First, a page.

The Rosetta spacecraft has detected frozen water on the surface of comet 67P/Churyumov–Gerasimenko, the European Space Agency confirmed Wednesday. Rosetta first observed large patches of ice in different regions of the comet. The ice may have been exposed after a cliff or debris fell away from the area.

Researchers from the National Institute for Astrophysics in Rome used data collected by Rosetta's VIRTIS infrared instrument to determine the composition of exposed ice in the region of the comet known as Imhotep. Ice was previously detected on comet 67P by Rosetta, but the structure of ice found in Imhotep was very different from that found in the Hapi region — located near the "neck" that connects the two lobes of the comet.

In Hapi, the ice grains were much smaller than those found in Imhotep. These grains may have been formed during the daily ice cycle of the comet. Ice could heat up as the comet rotates. The condensation formed when the comet was warmer and could turn to frost when not exposed to sunlight.

Rosetta Comet 67P Observations Rosetta detected water ice on the surface of comet 67p. Pictured is the infrared data collected by the Visible and Infrared Thermal Imaging Spectrometer (VIRTIS). Icy areas measuring tens of meters across observed by Rosetta's onboard cameras are also included in the picture. Photo: ESA/Rosetta/NavCam–CC BY–SA IGO 3.0; VIRTIS images and data: ESA/Rosetta/VIRTIS/INAF-IAPS, Rome/OBS DE PARIS-LESIA/DLR; G. Filacchione et al (2016)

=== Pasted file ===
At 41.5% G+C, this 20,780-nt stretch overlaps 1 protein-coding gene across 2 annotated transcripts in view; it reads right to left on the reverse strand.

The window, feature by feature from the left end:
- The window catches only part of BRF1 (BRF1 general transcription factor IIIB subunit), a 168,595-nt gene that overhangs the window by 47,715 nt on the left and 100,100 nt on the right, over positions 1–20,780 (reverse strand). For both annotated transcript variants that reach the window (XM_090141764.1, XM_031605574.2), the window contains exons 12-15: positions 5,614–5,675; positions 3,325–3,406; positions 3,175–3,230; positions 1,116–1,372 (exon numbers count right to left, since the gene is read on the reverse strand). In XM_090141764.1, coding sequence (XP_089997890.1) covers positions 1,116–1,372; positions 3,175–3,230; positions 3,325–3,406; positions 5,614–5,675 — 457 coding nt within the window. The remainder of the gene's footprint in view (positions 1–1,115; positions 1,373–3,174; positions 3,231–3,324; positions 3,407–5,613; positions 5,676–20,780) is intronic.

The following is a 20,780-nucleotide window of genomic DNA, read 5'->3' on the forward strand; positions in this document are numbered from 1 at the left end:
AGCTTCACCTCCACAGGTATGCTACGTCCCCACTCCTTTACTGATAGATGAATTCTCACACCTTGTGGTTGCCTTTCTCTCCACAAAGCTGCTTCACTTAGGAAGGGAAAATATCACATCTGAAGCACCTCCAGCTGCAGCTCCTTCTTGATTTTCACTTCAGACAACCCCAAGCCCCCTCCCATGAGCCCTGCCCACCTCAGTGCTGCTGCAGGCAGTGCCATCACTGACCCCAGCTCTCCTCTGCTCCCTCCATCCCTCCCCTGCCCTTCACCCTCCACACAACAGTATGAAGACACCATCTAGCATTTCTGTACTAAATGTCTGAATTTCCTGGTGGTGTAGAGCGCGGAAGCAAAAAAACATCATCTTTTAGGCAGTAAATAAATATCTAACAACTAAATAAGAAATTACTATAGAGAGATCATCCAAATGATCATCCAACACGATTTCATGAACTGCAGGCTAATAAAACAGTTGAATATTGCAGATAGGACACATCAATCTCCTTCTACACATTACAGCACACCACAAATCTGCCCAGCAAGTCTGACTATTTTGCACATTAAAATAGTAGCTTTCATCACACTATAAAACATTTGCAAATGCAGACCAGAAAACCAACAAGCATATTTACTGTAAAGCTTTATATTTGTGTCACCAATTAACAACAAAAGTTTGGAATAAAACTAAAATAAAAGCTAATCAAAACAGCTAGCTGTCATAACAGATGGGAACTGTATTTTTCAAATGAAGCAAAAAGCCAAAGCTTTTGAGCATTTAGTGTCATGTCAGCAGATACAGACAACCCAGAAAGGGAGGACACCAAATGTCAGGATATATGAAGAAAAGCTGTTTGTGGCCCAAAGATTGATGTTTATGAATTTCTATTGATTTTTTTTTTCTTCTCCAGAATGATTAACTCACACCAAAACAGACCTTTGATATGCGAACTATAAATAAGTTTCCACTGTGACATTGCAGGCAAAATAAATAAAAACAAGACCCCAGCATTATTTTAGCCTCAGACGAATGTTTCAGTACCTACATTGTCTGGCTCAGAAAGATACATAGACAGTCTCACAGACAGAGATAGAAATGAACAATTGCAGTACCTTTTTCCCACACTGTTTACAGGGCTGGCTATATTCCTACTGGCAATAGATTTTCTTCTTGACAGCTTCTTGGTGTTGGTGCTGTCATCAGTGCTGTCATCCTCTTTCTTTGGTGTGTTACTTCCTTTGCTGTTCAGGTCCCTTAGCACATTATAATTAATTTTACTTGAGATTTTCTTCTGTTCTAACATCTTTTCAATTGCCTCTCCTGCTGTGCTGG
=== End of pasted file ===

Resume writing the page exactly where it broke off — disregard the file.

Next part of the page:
The difference in sizes between ice grains indicates different ways ice can form in the comet. "The various populations of icy grains on the surface of the comet imply different formation mechanisms, and different time scales for their formation," Gianrico Filacchione, VIRTIS deputy principal investigator from the National Institute for Astrophysics, said in a statement.

The ice in Imhotep may have formed secondarily by either getting stuck together — known as sintering — or escaping water vapor from underneath the comet's surface. Sunlight could heat up ice underneath the surface comet 67p, causing some of the water vapor to escape, but some water could get trapped and freeze on the comet's surface in a process known as sublimation.

Further testing in a lab determined 80 percent of water vapor does not escape the comet. The research, published in the journal Nature, indicates the features of comet 67p evolve over time instead of its global composition being determined during its formation.

Ice was first detected on comet 67p by Rosetta's onboard camera in September 2014. Ice was detected in Imhotep, Hatmehit, Khepry, Hapi and Anuket. The Microwave Instrument for Rosetta Orbiter (MIRO), developed by NASA, detected water vapor from comet 67p escaping into space at the rate of 1.2 liters every second at the end of August 2014.